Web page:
Years ago when I was living in Boulder, Colorado, I volunteered as a legal advocate with the Safehouse Progressive Alliance for Nonviolence (SPAN) and learned about catastrophic cases of domestic violence. As part of my training to become a legal advocate, I became familiar with the federal and state-specific legislation covering domestic violence. Colorado is one of 22 states that apply mandatory or preferred arrest in cases of domestic violence. When they enacted the mandatory arrest law in 1994, legislation fostered by the federal Violence Against Women Act (VAWA), policymakers had the best of intentions to protect former and potential victims from repeated intimate partner violence.
Mandatory arrest laws were enacted to protect women from experiences like that of Tracey Thurman, a Connecticut woman who was left for dead in the driveway by her husband who had beaten and stabbed her multiple times in 1984. Against all odds, Tracey not only survived her husband’s attack, but successfully sued the City of Torrington, Connecticut for failing to protect her after she had repeatedly reported her husband’s violent episodes to authorities. Unsurprisingly, after Thurman’s case, domestic violence advocates nationwide pushed legislators to pass mandatory and pro-arrest laws that transfer the decision to press charges from women to law enforcement officers.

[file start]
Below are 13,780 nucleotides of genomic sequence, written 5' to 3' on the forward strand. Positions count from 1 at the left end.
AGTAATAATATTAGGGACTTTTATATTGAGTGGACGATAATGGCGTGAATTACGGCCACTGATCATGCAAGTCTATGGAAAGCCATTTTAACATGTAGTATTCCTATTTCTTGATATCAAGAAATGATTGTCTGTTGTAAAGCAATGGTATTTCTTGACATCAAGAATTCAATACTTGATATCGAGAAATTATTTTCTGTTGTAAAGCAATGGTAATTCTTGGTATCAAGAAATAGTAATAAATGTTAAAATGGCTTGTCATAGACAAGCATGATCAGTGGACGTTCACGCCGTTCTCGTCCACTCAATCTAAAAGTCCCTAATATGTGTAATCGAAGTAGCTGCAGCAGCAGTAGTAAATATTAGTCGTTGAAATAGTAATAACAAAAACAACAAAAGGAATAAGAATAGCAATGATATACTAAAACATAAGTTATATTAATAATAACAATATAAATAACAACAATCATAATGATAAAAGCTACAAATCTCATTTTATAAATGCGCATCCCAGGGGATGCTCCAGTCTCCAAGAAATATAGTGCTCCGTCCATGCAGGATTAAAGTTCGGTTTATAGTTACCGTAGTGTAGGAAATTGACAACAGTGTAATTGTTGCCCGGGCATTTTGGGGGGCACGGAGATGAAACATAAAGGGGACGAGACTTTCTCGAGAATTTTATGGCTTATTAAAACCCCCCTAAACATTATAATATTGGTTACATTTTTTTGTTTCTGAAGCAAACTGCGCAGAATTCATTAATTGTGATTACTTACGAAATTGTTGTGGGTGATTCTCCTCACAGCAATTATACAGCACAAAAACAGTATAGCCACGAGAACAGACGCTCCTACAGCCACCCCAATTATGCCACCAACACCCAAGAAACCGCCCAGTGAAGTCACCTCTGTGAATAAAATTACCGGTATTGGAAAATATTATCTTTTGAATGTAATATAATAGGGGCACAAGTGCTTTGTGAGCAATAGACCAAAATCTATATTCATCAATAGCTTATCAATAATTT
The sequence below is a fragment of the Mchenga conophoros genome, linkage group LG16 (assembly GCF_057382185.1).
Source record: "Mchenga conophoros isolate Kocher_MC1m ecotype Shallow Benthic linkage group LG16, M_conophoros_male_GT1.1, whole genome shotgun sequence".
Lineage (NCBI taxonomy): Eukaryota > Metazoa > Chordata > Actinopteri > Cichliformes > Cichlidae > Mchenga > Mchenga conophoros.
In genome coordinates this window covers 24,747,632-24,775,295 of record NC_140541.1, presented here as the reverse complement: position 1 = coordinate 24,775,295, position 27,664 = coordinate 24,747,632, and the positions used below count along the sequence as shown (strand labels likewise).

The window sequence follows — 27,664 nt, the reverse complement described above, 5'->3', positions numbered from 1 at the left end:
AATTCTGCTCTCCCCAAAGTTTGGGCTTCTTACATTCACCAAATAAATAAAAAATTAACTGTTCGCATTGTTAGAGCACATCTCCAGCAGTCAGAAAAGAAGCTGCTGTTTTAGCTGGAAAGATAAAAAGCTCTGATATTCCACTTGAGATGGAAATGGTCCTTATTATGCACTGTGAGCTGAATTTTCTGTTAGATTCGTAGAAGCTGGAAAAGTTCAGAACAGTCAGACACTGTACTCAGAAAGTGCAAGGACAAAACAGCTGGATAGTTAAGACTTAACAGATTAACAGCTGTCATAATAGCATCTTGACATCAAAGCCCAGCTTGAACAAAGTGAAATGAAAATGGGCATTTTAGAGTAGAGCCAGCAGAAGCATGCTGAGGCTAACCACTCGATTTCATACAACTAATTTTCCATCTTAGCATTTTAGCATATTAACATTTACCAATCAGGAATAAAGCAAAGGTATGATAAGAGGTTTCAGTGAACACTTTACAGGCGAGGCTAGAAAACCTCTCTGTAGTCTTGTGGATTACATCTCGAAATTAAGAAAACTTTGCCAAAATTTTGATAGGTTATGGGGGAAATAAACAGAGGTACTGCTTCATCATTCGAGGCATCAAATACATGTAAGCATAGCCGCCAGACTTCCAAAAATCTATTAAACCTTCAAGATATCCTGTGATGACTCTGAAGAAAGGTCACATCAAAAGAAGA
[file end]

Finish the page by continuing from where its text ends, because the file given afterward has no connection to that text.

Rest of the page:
However, empirical evidence in the last decade has caused some researchers and practitioners to raise their eyebrows. Continue reading “Where is The Middle Ground between Mandatory and Discretionary Domestic Violence Legislation?”